A Florida federal judge has granted a request from environmentalists to reopen their lawsuit against the U.S. Army Corps of Engineers over the now-completed dredge work project in PortMiami.
U.S. District Judge Federico Moreno reopened the case nearly a month after a motion was filed by the Miami-Dade Reef Guard Association. The volunteer organization is looking for the judge to declare that the Corps violated the Endangered Species Act for an illegal “taking” of staghorn corals and “the unlawful destruction of their designated critical habitat,” Miami Waterkeeper executive director Rachel Silverstein wrote in an email.
“We’re pleased that the court agreed to reopen the case, over the objection of the Corps, who seemed to want to delay the court’s determination by asking for an indefinite hold on the case,” Silverstein wrote.
The Corps declined to comment on the lawsuit.
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The association — which partnered with the Biscayne Bay Waterkeeper group, Tropical Audubon and Capt. Dan Kipnis in the original 2014 lawsuit — also cited findings from the National Marine Fisheries Service, another federal agency that found extensive reef damage after the project.
The Service found that not only more coral than estimated was killed, but sediment had drifted to create a moonscape covering just under a half mile of coral on either side. While the Corps said coral died because of disease, activists are concerned that the same mistakes will be made in a similar project in Port Everglades.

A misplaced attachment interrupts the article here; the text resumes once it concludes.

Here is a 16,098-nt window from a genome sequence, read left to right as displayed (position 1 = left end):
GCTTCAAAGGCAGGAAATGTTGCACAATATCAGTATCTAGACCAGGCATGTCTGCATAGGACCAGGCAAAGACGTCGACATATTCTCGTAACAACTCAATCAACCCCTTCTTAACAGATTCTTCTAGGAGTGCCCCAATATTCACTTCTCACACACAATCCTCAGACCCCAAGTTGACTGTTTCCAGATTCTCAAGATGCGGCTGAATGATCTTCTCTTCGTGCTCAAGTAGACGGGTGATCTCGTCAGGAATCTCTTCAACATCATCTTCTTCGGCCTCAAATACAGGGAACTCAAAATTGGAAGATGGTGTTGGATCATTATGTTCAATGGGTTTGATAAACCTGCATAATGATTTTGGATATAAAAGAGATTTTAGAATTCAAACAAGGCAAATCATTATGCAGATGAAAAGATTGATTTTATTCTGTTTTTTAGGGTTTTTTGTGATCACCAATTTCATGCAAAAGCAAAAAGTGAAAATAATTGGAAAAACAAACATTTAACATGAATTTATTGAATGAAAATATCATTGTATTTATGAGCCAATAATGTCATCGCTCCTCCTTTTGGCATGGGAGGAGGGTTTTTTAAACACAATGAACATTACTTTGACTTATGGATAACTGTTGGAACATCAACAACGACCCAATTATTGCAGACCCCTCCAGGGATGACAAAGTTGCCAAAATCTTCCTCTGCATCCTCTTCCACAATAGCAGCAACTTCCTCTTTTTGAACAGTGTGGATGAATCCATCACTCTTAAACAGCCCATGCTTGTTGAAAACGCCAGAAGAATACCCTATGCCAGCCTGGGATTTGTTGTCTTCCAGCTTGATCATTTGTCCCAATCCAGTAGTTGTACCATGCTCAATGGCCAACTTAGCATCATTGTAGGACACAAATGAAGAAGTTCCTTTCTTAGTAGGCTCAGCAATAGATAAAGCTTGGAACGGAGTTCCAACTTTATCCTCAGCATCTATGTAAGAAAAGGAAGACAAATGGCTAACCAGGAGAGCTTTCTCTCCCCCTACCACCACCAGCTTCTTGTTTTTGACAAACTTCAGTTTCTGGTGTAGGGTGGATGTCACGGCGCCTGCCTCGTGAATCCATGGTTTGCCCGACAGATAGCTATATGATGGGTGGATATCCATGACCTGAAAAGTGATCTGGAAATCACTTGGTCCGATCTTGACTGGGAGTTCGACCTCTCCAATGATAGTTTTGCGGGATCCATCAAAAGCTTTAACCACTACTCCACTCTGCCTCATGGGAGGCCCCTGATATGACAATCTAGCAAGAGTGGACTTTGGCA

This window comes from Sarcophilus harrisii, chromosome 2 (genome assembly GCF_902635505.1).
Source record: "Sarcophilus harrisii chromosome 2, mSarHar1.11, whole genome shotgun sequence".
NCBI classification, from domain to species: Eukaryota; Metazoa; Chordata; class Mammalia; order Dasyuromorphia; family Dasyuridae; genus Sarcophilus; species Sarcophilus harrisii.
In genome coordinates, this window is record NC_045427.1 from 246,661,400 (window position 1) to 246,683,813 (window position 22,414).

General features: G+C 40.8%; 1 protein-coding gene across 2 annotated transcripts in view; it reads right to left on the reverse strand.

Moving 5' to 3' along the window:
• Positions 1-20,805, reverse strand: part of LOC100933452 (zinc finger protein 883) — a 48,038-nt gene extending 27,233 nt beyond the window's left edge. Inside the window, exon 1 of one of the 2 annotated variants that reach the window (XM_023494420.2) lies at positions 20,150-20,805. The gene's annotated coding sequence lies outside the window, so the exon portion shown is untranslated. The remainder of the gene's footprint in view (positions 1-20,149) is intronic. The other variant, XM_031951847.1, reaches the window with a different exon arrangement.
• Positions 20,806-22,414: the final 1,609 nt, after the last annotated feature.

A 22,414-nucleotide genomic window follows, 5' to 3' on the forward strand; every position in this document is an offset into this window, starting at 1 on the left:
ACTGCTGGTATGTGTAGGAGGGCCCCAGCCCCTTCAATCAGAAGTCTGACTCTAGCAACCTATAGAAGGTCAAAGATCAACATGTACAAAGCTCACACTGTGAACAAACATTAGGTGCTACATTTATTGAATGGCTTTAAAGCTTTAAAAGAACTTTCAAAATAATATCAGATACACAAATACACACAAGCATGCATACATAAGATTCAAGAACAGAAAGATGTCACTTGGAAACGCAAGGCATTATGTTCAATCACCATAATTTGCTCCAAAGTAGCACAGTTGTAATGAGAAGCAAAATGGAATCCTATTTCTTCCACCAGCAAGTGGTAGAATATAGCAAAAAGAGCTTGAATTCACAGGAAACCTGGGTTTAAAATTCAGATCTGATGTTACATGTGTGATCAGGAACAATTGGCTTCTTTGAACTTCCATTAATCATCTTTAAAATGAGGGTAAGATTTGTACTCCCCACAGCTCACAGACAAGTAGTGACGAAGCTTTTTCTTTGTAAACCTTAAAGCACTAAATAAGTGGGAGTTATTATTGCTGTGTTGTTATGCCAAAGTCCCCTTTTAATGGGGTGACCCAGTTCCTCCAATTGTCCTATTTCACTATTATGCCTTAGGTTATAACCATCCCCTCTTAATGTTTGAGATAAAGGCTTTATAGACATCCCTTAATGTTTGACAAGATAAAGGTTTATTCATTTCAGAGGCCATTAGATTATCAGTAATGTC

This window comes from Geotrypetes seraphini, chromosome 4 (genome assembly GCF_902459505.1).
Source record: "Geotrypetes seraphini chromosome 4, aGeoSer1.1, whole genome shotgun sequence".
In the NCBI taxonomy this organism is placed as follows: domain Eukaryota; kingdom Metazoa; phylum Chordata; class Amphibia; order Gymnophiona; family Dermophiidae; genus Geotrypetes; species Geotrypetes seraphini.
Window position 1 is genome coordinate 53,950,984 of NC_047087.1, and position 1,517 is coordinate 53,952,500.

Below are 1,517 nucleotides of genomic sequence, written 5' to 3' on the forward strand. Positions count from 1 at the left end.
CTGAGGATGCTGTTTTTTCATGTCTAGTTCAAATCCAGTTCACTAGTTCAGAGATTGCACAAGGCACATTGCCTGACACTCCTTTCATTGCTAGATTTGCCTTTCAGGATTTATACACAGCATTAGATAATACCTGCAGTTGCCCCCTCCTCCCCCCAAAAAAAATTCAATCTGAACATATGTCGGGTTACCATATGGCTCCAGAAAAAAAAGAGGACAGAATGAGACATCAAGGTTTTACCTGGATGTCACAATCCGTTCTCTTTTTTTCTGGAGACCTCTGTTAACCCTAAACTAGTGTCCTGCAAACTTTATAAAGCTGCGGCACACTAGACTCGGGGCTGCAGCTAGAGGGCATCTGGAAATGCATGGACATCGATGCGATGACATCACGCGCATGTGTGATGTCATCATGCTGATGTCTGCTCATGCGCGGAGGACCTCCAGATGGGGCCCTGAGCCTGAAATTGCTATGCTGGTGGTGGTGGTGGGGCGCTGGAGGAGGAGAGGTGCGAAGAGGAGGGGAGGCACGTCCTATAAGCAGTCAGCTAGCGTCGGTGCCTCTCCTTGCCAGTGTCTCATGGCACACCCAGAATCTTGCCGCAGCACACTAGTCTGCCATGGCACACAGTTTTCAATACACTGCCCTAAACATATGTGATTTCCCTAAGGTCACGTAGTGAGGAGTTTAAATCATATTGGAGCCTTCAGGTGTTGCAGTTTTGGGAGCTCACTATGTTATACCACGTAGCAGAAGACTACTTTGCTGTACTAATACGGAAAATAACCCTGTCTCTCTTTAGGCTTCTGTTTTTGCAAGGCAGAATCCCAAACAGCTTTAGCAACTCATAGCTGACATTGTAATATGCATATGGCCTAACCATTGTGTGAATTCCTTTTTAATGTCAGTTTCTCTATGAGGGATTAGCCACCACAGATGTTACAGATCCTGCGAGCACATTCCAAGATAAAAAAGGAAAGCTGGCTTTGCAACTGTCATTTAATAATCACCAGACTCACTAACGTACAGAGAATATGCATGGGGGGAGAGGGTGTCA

“We do want to ensure that the corals are protected during the dredging,” Silverstein wrote. “So far, the Corps has failed to acknowledge the harm it has caused to Miami's reefs and to correct its mistakes for the Port Everglades dredging plans.”
The case has been stalled since November 2015 to allow for mediation, but settlement talks fell through on June 6.
Environmentalists first sued in October 2014, arguing that the Corps was not doing enough to protect the reef or the coral that had grown since the last time it was dredged 40 years ago. The $205 million “Deep Dredge” at the port was completed in September 2015, deepening the channel by more than 50 feet to make way for bigger ships sailing through the expanded Panama Canal.